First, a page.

In my country (NZ) the majority of freeze-dried food is sold as food for hikers and hunters, it is relatively expensive per meal (~$8-12 per person/meal). It is generally sold as a pre-packaged meal designed to look like your average meal - some visible carbohydrates, some vegetables and often some strips of meat. It is not usually sold as a powder suitable for turning into a smoothie. In my understanding most vegetables might be suitable for this form of preparation, but most meats are not because of the structure of the myosin fibers in the muscle tissue and the connective tissues will not form powders, no matter how much they are dried (this is why they used to be used for things like bow-strings). Liver and sweet-breads might be some exceptions to this as they are much more homogenous in structure and don't contain much if any connective tissue.

Pet-food on the other hand can be lower quality and the pets tend to not care (as far as we can tell) about taste and texture so much as people do. Pet foods can also be manufactured to lower safety standards than foods for human consumption, these combined make it more affordable for the companies to freeze-dry pet foods.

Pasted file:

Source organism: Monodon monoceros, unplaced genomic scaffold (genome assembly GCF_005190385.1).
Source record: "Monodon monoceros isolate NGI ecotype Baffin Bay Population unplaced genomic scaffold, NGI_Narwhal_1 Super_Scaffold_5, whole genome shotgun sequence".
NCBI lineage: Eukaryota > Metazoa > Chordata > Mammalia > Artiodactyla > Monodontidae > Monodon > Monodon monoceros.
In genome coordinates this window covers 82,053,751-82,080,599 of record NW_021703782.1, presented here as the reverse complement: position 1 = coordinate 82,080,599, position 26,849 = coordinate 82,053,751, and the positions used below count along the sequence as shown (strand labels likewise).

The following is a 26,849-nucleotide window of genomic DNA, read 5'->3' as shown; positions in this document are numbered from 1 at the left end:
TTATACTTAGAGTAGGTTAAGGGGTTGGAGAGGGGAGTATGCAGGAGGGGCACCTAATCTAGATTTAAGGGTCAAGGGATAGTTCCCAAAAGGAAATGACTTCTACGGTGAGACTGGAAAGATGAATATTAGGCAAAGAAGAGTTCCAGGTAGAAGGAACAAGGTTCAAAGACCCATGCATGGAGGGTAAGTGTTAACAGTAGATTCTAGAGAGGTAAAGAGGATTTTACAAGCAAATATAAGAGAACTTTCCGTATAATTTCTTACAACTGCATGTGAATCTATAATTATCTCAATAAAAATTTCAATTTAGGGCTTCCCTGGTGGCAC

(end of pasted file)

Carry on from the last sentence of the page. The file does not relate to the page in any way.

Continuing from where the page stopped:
Dairy products need to be heat-treated before or during the drying process to kill any contaminating micro-organisms. This is a process called Pasteurization, and is performed because milk can carry things like Mycobacteria and Listeria. It is cheaper and easier to spray-pasterize into a powder than it is to freeze-dry. In fact I think in most of the western world at least, that most milk is sray-pasteurized and then re-consitituted to make the 2% (skim), 4% (regular) etc. milk that is bought in many shops.

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  • Thank you. The most interesting part is actually about the meat myosin fibers and inability to form powders. As there are actually some available freeze-dried vegetable and fruit powders, there are liver powders, so I wondered why not muscle meat. Regarding pasteurization it's only "needed" in the US and a few other countries, in most of the world unpasteurized milk is legal and in some quite common, like France, Germany, Austria. There are actually available unpasteurized freeze-dried milk colostrum powders from Switzerland, very expensive. Seems all US-made milk colostrum is pasteurized. – yannn Aug 1 at 4:36
  • @yannn Myosin fibers are essentially long-chain proteins - think of a muscle as lots of long cells (as long as the muscle) that are largely made up of bundles of the myosin. Pasteurization is largely about lengthening shelf-life and public health, so most of the milk in Europe is also pasteurized. Yes you can get unpasteurized commonly, but it is a big vector for bacterial illnesses. Cheese making kills off a lot of the bugs that grow in raw milk, so this is a way to preserve the milk. – bob1 Aug 1 at 9:36